Yellow or Blue for Cautery of Non-pedunculated Polyps

Almost all polyps that pediatric gastroenterologist manage are pedunculated polyps.  Nevertheless, a recent study (H Pohl et al. Gastroenterol 2020; 159: 119-28. Full text: Effects of Blended (Yellow) vs Forced Coagulation (Blue) Currents on Adverse Events, Complete Resection, or Polyp Recurrence After Polypectomy in a Large Randomized Trial) on cautery for non-pedunculated polyps was intriguing.

Methods: This multicenter, randomized, controlled, single-blinded study enrolled patients with a large colorectal polyp across 18 medical centers between April 2013 and October 2017. N=928.  ERBE device.

Key finding:

  • Equivalent results were noted with both blended current (Yellow) or forced coagulation (Blue)
    • “Serious adverse events occurred in 7.2% of patients in the Endocut (blended) group and 7.9% of patients in the forced coagulation group, with no significant differences in the occurrence of types of events.”
    • Proportions of polyps that were completely removed: 96% in the Endocut group vs 95% in the forced coagulation group
    • Proportion of polyps found to have recurred at surveillance colonoscopy: 17% for both groups
    • “Endocut more frequently caused intraprocedural bleeding that required treatment than forced coagulation (17% vs 11%). In contrast, small residual tissue islands were more frequently described in the forced coagulation group than in the Endocut group.”

Discussion: 

  • “We also did not include pedunculated polyps. Because these polyps have a greater risk of immediate bleeding, we may infer from our study that it may be safer to apply a coagulation current with a lower risk of immediate bleeding to these polyps.”

My take: Both of these settings yielded similar results.  For now, with pedunculated polyps, probably best to rely on the coagulation setting (Blue).

Related blog posts:

Disclaimer: This blog, gutsandgrowth, assumes no responsibility for any use or operation of any method, product, instruction, concept or idea contained in the material herein or for any injury or damage to persons or property (whether products liability, negligence or otherwise) resulting from such use or operation. These blog posts are for educational purposes only. Specific dosing of medications (along with potential adverse effects) should be confirmed by prescribing physician.  Because of rapid advances in the medical sciences, the gutsandgrowth blog cautions that independent verification should be made of diagnosis and drug dosages. The reader is solely responsible for the conduct of any suggested test or procedure.  This content is not a substitute for medical advice, diagnosis or treatment provided by a qualified healthcare provider. Always seek the advice of your physician or other qualified health provider with any questions you may have regarding a condition

How to Do a Colonoscopic Polypectomy & U.S. COVID-19 Tracker

NPR’s website has a good tracker of what is going in each state.  Here’s the link:

NPR: Map: Tracking The Spread Of The Coronavirus In The U.S  One example: on this tracher, in Georgia, March 27, 8:30 am: 1642 reported cases, 56 deaths. (However, Georgia has conducted less than 10,000 tests in a population of more than 10 million).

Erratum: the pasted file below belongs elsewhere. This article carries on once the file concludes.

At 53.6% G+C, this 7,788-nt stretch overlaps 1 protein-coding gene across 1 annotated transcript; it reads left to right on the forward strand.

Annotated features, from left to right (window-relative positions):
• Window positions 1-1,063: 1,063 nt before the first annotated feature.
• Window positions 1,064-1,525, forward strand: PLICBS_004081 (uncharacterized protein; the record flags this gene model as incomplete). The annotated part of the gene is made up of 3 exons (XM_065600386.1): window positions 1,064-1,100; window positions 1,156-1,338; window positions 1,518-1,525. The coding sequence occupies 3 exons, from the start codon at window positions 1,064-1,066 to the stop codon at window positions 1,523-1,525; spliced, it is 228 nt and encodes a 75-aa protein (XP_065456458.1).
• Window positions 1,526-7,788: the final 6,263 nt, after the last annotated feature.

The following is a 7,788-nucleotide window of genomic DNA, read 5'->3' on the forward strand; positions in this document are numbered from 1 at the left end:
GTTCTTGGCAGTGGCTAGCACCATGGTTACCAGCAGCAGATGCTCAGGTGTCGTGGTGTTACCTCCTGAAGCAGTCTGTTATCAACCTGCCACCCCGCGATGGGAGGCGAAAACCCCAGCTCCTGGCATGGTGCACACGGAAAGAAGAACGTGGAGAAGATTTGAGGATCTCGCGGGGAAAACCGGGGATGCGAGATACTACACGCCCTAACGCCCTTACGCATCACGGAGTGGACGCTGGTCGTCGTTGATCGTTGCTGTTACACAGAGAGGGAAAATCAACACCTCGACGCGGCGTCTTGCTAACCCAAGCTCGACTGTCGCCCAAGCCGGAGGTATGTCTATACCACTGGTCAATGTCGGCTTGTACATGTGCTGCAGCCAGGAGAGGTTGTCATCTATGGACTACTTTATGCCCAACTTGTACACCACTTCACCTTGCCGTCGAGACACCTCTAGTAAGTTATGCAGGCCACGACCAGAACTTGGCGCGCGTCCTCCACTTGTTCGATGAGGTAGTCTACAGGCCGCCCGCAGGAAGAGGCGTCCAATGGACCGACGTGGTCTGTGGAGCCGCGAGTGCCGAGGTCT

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A recent review (M Kay, R Wyllie. JPGN 2020; 70: 280-4) provides some practical tips for improving polypectomy technique.

Key points:

The optimal position for the polyp is in the 5-7 o’clock position.

  • Snaring juvenile polyps close to the head rather than close to the colonic wall “allows for easier therapeutic intervention if polypectomy bleeding occurs” (eg. hemoclip) and may lower the risk of complications like perforation
  • Epinephrine volume reduction (for larger polyps) (use 1:10,000 dilution) and saline-assisted polypectomy may facilitate procedure.  Large polyps (>2 cm) could require piecemeal resection; epinephrine reduction may result in a decreased size as well.
  • “Cold snare technique has replaced use of hot biopsy forceps in adults for removal of small sessile polyps”
  • Electrosurgical units (ESUs) -settings are specific to each unit.  Newer ‘smart’ ESUs have suggested default settings, typically lower settings for right colon. “Most endoscopists use pure coagulation current or a combination of coagulation and cutting settings (blended current) for snare polypectomy. Use of pure cutting current without coagulation will result in bleeding.”

Related blog posts:

Disclaimer: This blog, gutsandgrowth, assumes no responsibility for any use or operation of any method, product, instruction, concept or idea contained in the material herein or for any injury or damage to persons or property (whether products liability, negligence or otherwise) resulting from such use or operation. These blog posts are for educational purposes only. Specific dosing of medications (along with potential adverse effects) should be confirmed by prescribing physician.  Because of rapid advances in the medical sciences, the gutsandgrowth blog cautions that independent verification should be made of diagnosis and drug dosages. The reader is solely responsible for the conduct of any suggested test or procedure.  This content is not a substitute for medical advice, diagnosis or treatment provided by a qualified healthcare provider. Always seek the advice of your physician or other qualified health provider with any questions you may have regarding a condition

Adverse Events Following Pediatric Endoscopy –Underestimated Previously

A recent study (RE Kramer, MR Narkewicz. JPGN 2016; 62: 828-33) report the frequency of adverse events that occurred within 72 hours in a prospective observational cohort of 9577 patients from a single center.

The authors characterized complications more precisely and identified a much higher rate of complications than what has previously been reported.  Key findings:

  • The overall adverse event rate was 2.6% with 1.7% of all cases requiring unanticipated medical care.
  • Absolute risk of bleeding was 0.11%, infection 0.07%, and perforation 0.1% (n=12).  In total, these standard measures of complications were 0.28%.